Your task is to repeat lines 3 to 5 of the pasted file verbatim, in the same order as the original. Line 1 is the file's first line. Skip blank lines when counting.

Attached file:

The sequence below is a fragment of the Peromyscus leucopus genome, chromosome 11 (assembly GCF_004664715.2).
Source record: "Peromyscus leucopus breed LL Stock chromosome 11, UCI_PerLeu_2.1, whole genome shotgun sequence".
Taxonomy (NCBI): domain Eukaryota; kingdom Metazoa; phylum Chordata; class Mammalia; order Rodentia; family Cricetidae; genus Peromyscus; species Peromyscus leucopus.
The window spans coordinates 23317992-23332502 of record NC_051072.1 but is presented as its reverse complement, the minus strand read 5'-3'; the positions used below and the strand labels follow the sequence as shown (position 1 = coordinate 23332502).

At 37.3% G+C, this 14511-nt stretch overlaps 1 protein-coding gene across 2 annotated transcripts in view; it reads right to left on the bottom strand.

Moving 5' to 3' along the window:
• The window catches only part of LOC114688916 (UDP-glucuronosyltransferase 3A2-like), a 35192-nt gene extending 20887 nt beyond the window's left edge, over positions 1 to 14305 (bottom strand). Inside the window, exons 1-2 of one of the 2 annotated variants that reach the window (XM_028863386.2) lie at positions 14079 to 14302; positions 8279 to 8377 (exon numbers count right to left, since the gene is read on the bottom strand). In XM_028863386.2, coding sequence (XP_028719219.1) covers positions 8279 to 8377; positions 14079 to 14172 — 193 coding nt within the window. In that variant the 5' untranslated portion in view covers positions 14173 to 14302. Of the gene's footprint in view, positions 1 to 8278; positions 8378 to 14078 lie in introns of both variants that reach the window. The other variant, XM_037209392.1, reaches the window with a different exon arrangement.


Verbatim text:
Taxonomy (NCBI): domain Eukaryota; kingdom Metazoa; phylum Chordata; class Mammalia; order Rodentia; family Cricetidae; genus Peromyscus; species Peromyscus leucopus.
The window spans coordinates 23317992-23332502 of record NC_051072.1 but is presented as its reverse complement, the minus strand read 5'-3'; the positions used below and the strand labels follow the sequence as shown (position 1 = coordinate 23332502).

At 37.3% G+C, this 14511-nt stretch overlaps 1 protein-coding gene across 2 annotated transcripts in view; it reads right to left on the bottom strand.